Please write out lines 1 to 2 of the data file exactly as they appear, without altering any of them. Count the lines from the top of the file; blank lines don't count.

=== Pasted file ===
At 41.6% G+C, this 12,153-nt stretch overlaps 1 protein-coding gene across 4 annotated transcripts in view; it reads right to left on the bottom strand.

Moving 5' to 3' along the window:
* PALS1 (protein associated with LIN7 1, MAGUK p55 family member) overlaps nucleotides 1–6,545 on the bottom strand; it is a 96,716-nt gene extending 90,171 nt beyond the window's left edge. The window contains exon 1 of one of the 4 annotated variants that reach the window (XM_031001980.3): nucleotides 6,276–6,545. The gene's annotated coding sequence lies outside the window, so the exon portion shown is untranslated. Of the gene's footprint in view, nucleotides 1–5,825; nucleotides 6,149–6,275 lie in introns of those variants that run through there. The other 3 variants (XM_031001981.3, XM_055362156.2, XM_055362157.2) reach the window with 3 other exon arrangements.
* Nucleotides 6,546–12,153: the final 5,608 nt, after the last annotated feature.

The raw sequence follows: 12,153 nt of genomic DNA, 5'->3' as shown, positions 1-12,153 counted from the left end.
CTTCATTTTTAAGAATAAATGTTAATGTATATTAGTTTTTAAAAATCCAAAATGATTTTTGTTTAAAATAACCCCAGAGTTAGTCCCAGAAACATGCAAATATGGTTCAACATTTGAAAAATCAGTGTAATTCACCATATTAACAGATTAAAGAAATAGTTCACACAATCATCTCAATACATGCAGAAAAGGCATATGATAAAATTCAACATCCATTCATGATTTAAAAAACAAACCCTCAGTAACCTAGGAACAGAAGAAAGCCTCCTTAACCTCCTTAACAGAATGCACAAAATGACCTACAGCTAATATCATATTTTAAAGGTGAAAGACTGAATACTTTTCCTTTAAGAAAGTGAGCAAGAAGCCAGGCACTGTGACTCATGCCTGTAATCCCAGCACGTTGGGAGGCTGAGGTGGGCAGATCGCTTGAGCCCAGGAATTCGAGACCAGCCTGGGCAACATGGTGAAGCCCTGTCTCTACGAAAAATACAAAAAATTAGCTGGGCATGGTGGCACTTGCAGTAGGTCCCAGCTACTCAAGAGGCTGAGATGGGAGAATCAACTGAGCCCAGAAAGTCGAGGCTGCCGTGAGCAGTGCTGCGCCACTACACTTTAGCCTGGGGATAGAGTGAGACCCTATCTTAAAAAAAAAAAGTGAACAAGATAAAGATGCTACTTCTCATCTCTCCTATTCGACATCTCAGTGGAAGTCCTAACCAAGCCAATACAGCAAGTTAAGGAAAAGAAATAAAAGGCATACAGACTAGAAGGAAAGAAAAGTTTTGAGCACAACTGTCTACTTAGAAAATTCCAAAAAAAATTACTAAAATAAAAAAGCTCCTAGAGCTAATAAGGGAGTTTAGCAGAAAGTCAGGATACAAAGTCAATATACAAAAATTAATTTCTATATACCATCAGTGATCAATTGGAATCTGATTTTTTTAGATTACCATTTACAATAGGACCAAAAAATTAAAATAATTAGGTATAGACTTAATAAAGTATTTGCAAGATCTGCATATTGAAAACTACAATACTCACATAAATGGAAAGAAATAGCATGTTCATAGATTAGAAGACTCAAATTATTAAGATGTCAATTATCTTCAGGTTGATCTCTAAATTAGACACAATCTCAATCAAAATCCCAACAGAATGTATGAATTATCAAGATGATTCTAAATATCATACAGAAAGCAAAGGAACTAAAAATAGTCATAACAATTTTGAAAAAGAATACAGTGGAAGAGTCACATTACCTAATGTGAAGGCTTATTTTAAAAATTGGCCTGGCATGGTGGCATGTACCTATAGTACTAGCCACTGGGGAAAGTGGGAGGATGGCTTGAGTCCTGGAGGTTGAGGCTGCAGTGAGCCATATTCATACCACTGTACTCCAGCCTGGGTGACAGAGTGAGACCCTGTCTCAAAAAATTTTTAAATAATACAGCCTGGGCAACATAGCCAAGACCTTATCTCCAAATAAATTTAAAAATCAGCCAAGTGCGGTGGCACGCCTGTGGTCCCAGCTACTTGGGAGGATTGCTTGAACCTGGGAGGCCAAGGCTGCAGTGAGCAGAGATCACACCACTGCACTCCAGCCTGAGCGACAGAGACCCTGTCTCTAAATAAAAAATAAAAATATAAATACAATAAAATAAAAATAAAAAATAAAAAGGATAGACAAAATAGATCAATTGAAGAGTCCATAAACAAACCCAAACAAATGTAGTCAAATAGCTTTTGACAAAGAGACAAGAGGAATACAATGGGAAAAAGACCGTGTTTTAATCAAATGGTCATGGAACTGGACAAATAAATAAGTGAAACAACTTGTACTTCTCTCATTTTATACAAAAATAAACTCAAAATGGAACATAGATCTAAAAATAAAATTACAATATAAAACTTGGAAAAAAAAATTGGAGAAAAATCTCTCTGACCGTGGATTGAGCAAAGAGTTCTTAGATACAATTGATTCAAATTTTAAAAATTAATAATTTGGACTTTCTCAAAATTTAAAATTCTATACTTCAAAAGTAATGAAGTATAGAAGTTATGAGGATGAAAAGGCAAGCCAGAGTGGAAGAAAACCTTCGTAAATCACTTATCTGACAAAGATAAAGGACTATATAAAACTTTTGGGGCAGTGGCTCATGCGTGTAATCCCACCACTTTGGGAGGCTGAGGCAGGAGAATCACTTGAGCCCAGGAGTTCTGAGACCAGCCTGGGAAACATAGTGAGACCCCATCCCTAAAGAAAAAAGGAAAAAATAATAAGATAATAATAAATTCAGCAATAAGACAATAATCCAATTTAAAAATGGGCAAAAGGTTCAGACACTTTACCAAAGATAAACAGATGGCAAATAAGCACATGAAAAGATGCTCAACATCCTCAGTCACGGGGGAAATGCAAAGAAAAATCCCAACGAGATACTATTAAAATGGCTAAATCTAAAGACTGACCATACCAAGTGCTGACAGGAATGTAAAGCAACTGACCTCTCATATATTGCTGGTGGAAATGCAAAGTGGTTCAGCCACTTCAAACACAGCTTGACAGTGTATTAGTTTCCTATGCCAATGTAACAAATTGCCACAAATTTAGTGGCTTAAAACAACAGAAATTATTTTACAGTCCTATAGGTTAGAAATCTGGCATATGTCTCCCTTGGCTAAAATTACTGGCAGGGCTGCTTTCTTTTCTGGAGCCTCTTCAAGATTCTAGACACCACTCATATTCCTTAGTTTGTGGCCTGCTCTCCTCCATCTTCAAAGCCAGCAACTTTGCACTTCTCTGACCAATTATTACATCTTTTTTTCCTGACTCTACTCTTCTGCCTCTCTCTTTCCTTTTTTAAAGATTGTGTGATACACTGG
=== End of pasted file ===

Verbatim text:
At 41.6% G+C, this 12,153-nt stretch overlaps 1 protein-coding gene across 4 annotated transcripts in view; it reads right to left on the bottom strand.

Moving 5' to 3' along the window: